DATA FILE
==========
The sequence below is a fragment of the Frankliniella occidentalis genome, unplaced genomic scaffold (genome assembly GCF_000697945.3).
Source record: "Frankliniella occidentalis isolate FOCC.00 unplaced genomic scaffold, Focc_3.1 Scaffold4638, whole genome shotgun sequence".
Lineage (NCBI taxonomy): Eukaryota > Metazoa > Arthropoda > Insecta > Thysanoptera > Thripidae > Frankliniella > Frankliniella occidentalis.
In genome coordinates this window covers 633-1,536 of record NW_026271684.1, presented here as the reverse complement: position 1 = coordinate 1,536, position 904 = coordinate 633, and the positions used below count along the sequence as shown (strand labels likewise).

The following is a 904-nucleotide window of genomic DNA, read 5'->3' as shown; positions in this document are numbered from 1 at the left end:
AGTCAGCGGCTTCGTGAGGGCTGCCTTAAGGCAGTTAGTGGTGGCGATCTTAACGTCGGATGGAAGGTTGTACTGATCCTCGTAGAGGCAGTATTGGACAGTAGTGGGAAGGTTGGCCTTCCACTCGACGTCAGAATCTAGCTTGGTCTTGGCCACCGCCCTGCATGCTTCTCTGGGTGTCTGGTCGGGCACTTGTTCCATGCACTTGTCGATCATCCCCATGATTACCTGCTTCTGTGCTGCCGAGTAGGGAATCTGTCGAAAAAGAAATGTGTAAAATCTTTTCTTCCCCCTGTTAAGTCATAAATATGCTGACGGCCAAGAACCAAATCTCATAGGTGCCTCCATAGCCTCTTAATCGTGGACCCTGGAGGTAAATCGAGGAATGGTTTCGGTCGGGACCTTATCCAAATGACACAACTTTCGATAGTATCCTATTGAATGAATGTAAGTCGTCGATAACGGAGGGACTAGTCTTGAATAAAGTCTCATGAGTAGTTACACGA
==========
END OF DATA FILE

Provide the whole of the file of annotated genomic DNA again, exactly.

The sequence below is a fragment of the Frankliniella occidentalis genome, unplaced genomic scaffold (genome assembly GCF_000697945.3).
Source record: "Frankliniella occidentalis isolate FOCC.00 unplaced genomic scaffold, Focc_3.1 Scaffold4638, whole genome shotgun sequence".
Lineage (NCBI taxonomy): Eukaryota > Metazoa > Arthropoda > Insecta > Thysanoptera > Thripidae > Frankliniella > Frankliniella occidentalis.
In genome coordinates this window covers 633-1,536 of record NW_026271684.1, presented here as the reverse complement: position 1 = coordinate 1,536, position 904 = coordinate 633, and the positions used below count along the sequence as shown (strand labels likewise).

The following is a 904-nucleotide window of genomic DNA, read 5'->3' as shown; positions in this document are numbered from 1 at the left end:
AGTCAGCGGCTTCGTGAGGGCTGCCTTAAGGCAGTTAGTGGTGGCGATCTTAACGTCGGATGGAAGGTTGTACTGATCCTCGTAGAGGCAGTATTGGACAGTAGTGGGAAGGTTGGCCTTCCACTCGACGTCAGAATCTAGCTTGGTCTTGGCCACCGCCCTGCATGCTTCTCTGGGTGTCTGGTCGGGCACTTGTTCCATGCACTTGTCGATCATCCCCATGATTACCTGCTTCTGTGCTGCCGAGTAGGGAATCTGTCGAAAAAGAAATGTGTAAAATCTTTTCTTCCCCCTGTTAAGTCATAAATATGCTGACGGCCAAGAACCAAATCTCATAGGTGCCTCCATAGCCTCTTAATCGTGGACCCTGGAGGTAAATCGAGGAATGGTTTCGGTCGGGACCTTATCCAAATGACACAACTTTCGATAGTATCCTATTGAATGAATGTAAGTCGTCGATAACGGAGGGACTAGTCTTGAATAAAGTCTCATGAGTAGTTACACGA